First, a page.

The Current View of the Extra-Judicial Vadimonium
Zeitschrift der Savigny-Stiftung für Rechtsgeschichte, romanistische Abteilung, vol. 117, pp. 133-178, 2000
46 Pages Posted: 4 Nov 2008 Last revised: 9 Jan 2016
Date Written: November 2, 2008
How did a lawsuit begin in classical Rome? There is a common view that it began with a contract: the parties made an agreement for the day and hour when they wished to appear before the magistrate. The contract was called a "vadimonium," a formal promise to appear. We know that these vadimonia were used by magistrates to bring defendants back before the court. The question is whether the parties used them at the beginning of the suit, voluntarily, as a convenient way to schedule a first meeting.
The theory that lawsuits began in this way was based on an error, now universally acknowledged: a misreading of the Digest 2.6 rubric by 16th century Humanists. Yet when the error was discovered, the theory was altered rather than rejected. When two large collections of written vadimonia were discovered in the 1930s and 1950s, the theory underwent a second alteration. At no time did the common opinion ask whether, in fact, lawsuits began with a contract.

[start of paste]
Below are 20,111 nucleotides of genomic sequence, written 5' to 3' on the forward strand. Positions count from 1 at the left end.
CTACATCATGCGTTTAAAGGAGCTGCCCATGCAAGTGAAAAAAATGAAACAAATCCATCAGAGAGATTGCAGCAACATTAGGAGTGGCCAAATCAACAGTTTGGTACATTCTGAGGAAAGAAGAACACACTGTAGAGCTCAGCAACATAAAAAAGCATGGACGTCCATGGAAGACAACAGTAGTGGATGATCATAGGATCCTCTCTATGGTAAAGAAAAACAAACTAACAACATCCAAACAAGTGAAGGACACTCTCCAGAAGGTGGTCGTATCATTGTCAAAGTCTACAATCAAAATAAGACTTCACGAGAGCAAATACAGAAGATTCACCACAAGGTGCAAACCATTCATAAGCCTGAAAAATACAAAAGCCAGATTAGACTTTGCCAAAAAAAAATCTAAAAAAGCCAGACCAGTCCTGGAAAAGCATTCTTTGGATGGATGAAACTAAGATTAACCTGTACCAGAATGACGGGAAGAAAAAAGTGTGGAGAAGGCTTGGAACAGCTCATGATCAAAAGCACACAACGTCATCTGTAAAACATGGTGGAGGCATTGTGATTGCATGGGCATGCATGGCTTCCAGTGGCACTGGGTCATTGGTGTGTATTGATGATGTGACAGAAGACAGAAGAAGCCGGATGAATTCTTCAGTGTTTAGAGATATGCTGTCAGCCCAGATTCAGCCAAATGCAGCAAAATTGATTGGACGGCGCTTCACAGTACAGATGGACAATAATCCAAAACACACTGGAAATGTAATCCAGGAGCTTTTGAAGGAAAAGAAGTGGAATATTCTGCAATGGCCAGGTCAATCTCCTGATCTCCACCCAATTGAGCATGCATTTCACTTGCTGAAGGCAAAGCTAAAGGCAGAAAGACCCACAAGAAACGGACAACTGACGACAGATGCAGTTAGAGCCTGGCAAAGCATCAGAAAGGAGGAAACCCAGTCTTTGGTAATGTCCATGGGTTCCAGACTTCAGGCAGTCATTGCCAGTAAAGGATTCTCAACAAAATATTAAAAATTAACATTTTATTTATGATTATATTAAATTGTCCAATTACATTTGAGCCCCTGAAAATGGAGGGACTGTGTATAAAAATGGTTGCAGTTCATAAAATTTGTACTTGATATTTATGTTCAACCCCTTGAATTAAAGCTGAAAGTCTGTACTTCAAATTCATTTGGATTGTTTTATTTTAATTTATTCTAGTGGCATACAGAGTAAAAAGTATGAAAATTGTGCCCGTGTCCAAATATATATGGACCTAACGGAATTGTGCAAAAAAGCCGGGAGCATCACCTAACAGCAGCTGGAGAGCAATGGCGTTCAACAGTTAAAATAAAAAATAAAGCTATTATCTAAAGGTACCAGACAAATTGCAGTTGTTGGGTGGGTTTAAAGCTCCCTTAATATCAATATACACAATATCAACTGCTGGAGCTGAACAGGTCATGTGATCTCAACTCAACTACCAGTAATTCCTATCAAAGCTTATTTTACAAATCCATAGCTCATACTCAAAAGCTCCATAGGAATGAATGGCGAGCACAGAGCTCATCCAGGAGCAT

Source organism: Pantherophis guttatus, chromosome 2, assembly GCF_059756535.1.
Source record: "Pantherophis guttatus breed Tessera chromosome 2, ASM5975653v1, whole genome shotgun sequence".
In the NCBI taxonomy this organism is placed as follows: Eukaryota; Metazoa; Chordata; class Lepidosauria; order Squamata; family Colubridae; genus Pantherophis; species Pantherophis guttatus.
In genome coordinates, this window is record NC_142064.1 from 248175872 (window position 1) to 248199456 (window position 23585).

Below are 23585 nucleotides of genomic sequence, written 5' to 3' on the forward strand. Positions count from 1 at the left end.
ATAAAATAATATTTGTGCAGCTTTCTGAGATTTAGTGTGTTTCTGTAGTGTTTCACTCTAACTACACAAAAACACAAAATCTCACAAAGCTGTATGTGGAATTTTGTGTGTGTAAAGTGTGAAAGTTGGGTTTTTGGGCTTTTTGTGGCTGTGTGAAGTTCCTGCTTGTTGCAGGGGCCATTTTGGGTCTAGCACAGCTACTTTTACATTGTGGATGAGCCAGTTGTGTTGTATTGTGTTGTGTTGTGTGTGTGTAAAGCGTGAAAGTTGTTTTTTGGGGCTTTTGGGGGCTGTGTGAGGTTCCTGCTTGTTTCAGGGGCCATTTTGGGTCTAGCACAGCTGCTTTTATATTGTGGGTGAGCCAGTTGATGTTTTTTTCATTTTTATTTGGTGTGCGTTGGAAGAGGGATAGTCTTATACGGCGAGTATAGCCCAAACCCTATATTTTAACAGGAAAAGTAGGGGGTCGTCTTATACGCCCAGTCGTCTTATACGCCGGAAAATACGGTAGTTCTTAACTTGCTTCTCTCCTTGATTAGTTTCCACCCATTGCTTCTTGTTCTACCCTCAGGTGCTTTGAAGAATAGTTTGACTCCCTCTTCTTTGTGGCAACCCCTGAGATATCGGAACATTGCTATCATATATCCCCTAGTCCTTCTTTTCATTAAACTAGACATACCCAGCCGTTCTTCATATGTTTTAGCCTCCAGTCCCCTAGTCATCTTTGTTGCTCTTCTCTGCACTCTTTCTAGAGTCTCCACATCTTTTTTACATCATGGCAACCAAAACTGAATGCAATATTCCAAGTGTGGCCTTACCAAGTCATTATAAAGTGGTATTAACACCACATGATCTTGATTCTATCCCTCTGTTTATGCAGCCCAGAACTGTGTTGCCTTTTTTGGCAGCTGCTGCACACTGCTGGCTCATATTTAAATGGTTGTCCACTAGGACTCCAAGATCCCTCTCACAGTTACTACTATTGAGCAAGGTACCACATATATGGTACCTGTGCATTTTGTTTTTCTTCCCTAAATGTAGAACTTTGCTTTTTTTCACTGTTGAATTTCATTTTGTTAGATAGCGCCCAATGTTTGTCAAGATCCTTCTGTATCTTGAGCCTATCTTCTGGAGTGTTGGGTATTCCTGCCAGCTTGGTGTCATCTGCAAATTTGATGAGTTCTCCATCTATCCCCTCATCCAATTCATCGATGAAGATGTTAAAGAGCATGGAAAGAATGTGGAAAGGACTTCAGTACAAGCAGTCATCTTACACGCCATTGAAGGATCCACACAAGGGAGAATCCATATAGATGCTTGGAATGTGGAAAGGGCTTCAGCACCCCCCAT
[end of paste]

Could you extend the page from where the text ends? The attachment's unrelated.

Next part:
This article argues that we have no evidence that lawsuits began with a conrtact. The vadimonium evidence we possess, to the contrary, are instances of the ordinary, compulsory vadimonium, used by magistrates to bring defendants back to court.
This article is a study preliminary to the author's Litigation in Roman Law (2005).
Keywords: Roman law, Vadimonium, Civil procedure
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